The reported attack on April 6 of an Iranian ship used by the Islamic Revolutionary Guards Corps (IRGC) for surveillance and naval military operations in the Red Sea indicates a moderate escalation in the ongoing shadow war between Israel and Iran.

Brig. Gen. (res.) Yossi Kuperwasser, director of the Project on Regional Middle East Developments at the Jerusalem Center for Public Affairs and the former head of the research division of IDF Military Intelligence, stressed that Israel did not take responsibility for the incident, adding that the attack, whoever was behind it, signals “a certain escalation.”

The Iranian Foreign Ministry claimed that the MV Saviz was a “commercial vessel,” adding that there were no casualties in the incident, although the ship’s onboard systems appear to have been damaged, suggesting a highly surgical strike that possibly involved naval commandos and the use of limpet mines.

The intelligence and operational capabilities needed for such an attack also appear to be extensive, particularly if the attackers had to travel a long distance from their home base.

“This ship is known to be serving the IRGC,” said Kuperwasser. “The target has been damaged. We’ve seen many reports on Iranian ships smuggling weapons and oil, but this is the first time that a naval ship has been attacked. It’s an escalation, but a moderate one. The ship is not a declared navy vessel. The Iranians believed that their deniability would protect the ship. It ended up making it easier for those who struck it.”

Tehran on Wednesday acknowledged that the ship was hit. The incident comes just as the United States, Iran and world powers convene in Vienna in an effort to revive a deal on Iran’s nuclear program.

American officials quickly distanced themselves from the strike, telling Reuters that the United States was not involved.

“This isn’t a development that the Americans are satisfied about,” said Kuperwasser. “It seems that they’d like quiet in order to promote the nuclear arrangement.”

He added, however, that Israel “wouldn’t hit any Iranian ship if they didn’t endanger Israel in the sea arena. They’re reportedly moving weapons to Hezbollah—Israel is obligated to stop this. And the Iranians have harmed Iranian ships in what could be related to past incidents [past attacks on Iranian ships conducting dangerous activity].”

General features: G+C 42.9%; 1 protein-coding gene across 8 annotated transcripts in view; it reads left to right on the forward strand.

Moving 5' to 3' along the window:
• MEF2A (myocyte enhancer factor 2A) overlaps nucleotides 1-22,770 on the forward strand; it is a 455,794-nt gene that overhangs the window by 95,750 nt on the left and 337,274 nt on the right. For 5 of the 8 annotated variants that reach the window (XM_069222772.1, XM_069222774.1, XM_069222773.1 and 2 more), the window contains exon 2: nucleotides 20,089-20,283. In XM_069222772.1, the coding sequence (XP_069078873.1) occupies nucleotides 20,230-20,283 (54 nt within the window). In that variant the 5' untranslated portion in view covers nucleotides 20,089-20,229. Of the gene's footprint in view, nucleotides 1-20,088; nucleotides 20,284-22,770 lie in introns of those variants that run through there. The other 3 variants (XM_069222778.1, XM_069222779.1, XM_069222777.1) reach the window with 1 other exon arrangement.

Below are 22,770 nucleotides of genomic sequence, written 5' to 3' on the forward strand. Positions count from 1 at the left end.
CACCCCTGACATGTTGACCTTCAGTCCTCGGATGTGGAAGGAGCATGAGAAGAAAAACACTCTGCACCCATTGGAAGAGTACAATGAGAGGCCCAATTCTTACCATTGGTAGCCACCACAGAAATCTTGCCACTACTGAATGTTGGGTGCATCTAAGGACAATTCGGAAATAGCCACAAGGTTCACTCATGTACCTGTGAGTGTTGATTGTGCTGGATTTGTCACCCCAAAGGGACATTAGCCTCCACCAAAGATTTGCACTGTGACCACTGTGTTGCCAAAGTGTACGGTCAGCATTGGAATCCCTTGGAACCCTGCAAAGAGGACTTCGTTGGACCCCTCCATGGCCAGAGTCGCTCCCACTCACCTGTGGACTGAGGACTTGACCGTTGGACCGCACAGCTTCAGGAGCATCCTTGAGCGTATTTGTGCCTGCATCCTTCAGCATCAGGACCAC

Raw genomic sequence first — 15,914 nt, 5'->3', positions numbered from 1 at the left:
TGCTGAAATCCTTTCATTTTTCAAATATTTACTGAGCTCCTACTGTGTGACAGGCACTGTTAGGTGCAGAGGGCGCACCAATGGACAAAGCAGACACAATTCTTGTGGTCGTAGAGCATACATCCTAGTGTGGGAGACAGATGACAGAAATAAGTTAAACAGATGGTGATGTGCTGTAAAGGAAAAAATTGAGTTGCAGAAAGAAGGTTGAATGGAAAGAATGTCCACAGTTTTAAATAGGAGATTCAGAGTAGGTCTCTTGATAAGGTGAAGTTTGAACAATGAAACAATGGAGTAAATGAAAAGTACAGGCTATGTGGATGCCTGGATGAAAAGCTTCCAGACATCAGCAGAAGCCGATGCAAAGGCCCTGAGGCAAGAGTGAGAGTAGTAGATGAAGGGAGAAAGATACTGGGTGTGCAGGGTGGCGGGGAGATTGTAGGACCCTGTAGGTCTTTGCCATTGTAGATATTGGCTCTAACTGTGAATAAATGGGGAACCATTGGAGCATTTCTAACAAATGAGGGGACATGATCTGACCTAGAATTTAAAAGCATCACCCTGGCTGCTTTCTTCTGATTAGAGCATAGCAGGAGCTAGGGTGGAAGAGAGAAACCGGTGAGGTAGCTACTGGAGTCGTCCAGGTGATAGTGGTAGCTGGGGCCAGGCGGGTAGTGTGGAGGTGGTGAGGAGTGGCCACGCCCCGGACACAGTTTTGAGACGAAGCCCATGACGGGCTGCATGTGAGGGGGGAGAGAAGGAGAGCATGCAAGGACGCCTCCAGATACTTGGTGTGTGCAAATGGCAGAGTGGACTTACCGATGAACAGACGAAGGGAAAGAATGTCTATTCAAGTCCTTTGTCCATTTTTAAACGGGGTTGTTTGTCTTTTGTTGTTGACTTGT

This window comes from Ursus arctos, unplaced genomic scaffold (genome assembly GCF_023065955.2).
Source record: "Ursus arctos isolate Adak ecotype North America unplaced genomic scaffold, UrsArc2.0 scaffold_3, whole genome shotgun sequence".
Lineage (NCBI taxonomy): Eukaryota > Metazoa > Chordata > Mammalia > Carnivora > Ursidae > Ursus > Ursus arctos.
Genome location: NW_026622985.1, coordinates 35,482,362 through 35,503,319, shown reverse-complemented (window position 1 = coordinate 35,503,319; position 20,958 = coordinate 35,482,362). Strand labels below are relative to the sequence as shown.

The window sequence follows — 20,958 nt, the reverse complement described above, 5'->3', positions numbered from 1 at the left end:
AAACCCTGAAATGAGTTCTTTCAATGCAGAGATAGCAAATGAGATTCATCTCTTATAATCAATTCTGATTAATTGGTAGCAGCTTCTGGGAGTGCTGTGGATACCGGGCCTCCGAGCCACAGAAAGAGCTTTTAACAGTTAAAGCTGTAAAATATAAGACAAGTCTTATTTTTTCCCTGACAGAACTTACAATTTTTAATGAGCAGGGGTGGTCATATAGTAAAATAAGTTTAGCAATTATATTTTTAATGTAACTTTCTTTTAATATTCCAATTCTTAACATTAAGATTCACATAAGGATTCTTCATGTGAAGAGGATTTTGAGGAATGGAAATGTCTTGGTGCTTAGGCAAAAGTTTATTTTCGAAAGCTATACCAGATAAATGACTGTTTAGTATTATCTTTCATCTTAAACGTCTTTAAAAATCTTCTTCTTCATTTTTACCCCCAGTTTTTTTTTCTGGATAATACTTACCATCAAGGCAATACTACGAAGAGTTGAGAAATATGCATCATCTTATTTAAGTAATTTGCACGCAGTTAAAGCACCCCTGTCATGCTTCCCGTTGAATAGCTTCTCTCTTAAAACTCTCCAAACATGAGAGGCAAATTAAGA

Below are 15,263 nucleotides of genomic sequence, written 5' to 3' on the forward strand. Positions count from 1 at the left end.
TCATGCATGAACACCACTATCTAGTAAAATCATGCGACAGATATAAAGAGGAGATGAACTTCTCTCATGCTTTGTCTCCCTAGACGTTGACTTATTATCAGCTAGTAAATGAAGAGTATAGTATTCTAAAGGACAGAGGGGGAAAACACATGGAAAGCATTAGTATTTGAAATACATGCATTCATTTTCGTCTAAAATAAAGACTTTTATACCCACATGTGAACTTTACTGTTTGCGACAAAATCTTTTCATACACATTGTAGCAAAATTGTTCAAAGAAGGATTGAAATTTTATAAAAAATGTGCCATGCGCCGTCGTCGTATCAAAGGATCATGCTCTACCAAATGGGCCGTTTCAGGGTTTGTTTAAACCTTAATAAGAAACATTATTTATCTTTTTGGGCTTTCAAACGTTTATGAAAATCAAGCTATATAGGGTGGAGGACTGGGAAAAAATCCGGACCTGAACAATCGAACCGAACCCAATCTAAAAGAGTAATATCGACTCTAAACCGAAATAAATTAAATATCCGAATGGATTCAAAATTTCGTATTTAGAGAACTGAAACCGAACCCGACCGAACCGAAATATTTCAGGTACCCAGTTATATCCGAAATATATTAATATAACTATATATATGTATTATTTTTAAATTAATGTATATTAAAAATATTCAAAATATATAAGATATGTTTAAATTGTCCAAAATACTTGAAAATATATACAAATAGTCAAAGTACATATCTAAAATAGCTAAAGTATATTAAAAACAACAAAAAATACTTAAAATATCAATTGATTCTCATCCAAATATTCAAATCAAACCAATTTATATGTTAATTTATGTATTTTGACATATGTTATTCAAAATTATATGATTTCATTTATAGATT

Hence, he added, actions attributed to Israel are a “derivative of activities that endanger it. It is the Iranians that initiate the sea shadow war. Israel is responding.”

Israel ‘has no interest in escalation’

In mid-March, U.S. sources told The Wall Street Journal in recent days that Israel allegedly attacked 12 ships illegally carrying Iranian oil to Syria since 2019 using weapons such as naval mines to damage the vessels.

The report surfaced close to the time that Iran accused Israel of being behind an attack last week on an Iranian container ship in the eastern Mediterranean Sea, named the Shar e Kord, causing a fire.

According to a report last month in Ynet news, Iranian oil-smuggling ships have been delivering their cargo to Syria, and in return, the Bashar Assad regime began paying its oil debts directly to Iran’s proxy Hezbollah, enabling Iran to launder its terror financing in new, convenient ways, and to continue its backing for Hezbollah’s force build-up programs.

On March 25, an Iranian missile reportedly struck an Israeli-owned cargo ship in the Arabian Sea, causing damages but no casualties.

This low-profile conflict can continue, and Israel “of course, has no interest in escalation,” said Kuperwasser, adding that in principle, neither does Iran.

Still, “every side wants to be sure that it has deterred the other and wants to be the last side to respond. If the Iranians respond, Israel might have to respond, too,” he noted. “Hence, even if the sides do not want an escalation, there is no mechanism at this time that is able to prevent it. Perhaps Russian intervention could achieve this. It is doubtful that the Americans are able to.”


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